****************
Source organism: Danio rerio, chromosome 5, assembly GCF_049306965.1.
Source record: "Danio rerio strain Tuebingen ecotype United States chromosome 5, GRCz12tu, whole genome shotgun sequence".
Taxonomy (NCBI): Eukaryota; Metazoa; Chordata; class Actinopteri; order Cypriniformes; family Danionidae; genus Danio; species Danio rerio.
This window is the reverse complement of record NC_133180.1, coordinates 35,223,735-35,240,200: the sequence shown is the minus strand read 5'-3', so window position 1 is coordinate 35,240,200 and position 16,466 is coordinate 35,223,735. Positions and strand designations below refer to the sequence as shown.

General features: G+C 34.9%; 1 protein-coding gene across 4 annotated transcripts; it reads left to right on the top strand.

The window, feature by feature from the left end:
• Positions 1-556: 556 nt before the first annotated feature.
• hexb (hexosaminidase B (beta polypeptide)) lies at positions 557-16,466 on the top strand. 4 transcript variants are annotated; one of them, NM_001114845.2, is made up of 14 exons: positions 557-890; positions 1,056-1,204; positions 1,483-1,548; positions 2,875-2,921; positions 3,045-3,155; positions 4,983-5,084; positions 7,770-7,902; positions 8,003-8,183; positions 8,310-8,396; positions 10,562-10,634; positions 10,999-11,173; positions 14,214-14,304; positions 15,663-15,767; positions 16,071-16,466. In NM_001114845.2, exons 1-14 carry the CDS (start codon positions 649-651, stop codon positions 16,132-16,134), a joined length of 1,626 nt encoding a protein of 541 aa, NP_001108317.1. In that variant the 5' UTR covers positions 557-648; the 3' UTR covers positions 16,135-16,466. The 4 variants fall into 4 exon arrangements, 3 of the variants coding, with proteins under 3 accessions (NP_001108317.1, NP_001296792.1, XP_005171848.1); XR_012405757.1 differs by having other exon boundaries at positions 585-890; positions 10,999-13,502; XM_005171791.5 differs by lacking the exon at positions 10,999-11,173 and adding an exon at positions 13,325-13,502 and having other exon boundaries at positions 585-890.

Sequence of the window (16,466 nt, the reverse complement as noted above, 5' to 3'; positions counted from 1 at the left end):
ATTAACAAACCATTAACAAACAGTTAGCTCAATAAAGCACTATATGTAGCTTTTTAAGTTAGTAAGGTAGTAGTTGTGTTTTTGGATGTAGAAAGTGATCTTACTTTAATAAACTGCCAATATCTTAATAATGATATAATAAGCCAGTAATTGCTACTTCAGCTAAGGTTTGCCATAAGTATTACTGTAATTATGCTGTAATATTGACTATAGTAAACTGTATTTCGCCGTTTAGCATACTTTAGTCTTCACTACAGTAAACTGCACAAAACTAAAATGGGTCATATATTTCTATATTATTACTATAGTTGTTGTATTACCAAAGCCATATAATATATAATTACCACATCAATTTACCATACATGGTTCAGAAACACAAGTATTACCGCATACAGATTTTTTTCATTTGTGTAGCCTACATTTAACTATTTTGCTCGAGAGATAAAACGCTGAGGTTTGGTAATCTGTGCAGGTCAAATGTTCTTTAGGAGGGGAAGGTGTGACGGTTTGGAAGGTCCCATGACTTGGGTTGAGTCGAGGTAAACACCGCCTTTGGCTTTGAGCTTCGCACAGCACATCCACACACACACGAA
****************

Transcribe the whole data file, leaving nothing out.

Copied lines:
Source organism: Danio rerio, chromosome 5, assembly GCF_049306965.1.
Source record: "Danio rerio strain Tuebingen ecotype United States chromosome 5, GRCz12tu, whole genome shotgun sequence".
Taxonomy (NCBI): Eukaryota; Metazoa; Chordata; class Actinopteri; order Cypriniformes; family Danionidae; genus Danio; species Danio rerio.
This window is the reverse complement of record NC_133180.1, coordinates 35,223,735-35,240,200: the sequence shown is the minus strand read 5'-3', so window position 1 is coordinate 35,240,200 and position 16,466 is coordinate 35,223,735. Positions and strand designations below refer to the sequence as shown.

General features: G+C 34.9%; 1 protein-coding gene across 4 annotated transcripts; it reads left to right on the top strand.

The window, feature by feature from the left end:
• Positions 1-556: 556 nt before the first annotated feature.
• hexb (hexosaminidase B (beta polypeptide)) lies at positions 557-16,466 on the top strand. 4 transcript variants are annotated; one of them, NM_001114845.2, is made up of 14 exons: positions 557-890; positions 1,056-1,204; positions 1,483-1,548; positions 2,875-2,921; positions 3,045-3,155; positions 4,983-5,084; positions 7,770-7,902; positions 8,003-8,183; positions 8,310-8,396; positions 10,562-10,634; positions 10,999-11,173; positions 14,214-14,304; positions 15,663-15,767; positions 16,071-16,466. In NM_001114845.2, exons 1-14 carry the CDS (start codon positions 649-651, stop codon positions 16,132-16,134), a joined length of 1,626 nt encoding a protein of 541 aa, NP_001108317.1. In that variant the 5' UTR covers positions 557-648; the 3' UTR covers positions 16,135-16,466. The 4 variants fall into 4 exon arrangements, 3 of the variants coding, with proteins under 3 accessions (NP_001108317.1, NP_001296792.1, XP_005171848.1); XR_012405757.1 differs by having other exon boundaries at positions 585-890; positions 10,999-13,502; XM_005171791.5 differs by lacking the exon at positions 10,999-11,173 and adding an exon at positions 13,325-13,502 and having other exon boundaries at positions 585-890.

Sequence of the window (16,466 nt, the reverse complement as noted above, 5' to 3'; positions counted from 1 at the left end):
ATTAACAAACCATTAACAAACAGTTAGCTCAATAAAGCACTATATGTAGCTTTTTAAGTTAGTAAGGTAGTAGTTGTGTTTTTGGATGTAGAAAGTGATCTTACTTTAATAAACTGCCAATATCTTAATAATGATATAATAAGCCAGTAATTGCTACTTCAGCTAAGGTTTGCCATAAGTATTACTGTAATTATGCTGTAATATTGACTATAGTAAACTGTATTTCGCCGTTTAGCATACTTTAGTCTTCACTACAGTAAACTGCACAAAACTAAAATGGGTCATATATTTCTATATTATTACTATAGTTGTTGTATTACCAAAGCCATATAATATATAATTACCACATCAATTTACCATACATGGTTCAGAAACACAAGTATTACCGCATACAGATTTTTTTCATTTGTGTAGCCTACATTTAACTATTTTGCTCGAGAGATAAAACGCTGAGGTTTGGTAATCTGTGCAGGTCAAATGTTCTTTAGGAGGGGAAGGTGTGACGGTTTGGAAGGTCCCATGACTTGGGTTGAGTCGAGGTAAACACCGCCTTTGGCTTTGAGCTTCGCACAGCACATCCACACACACACGAA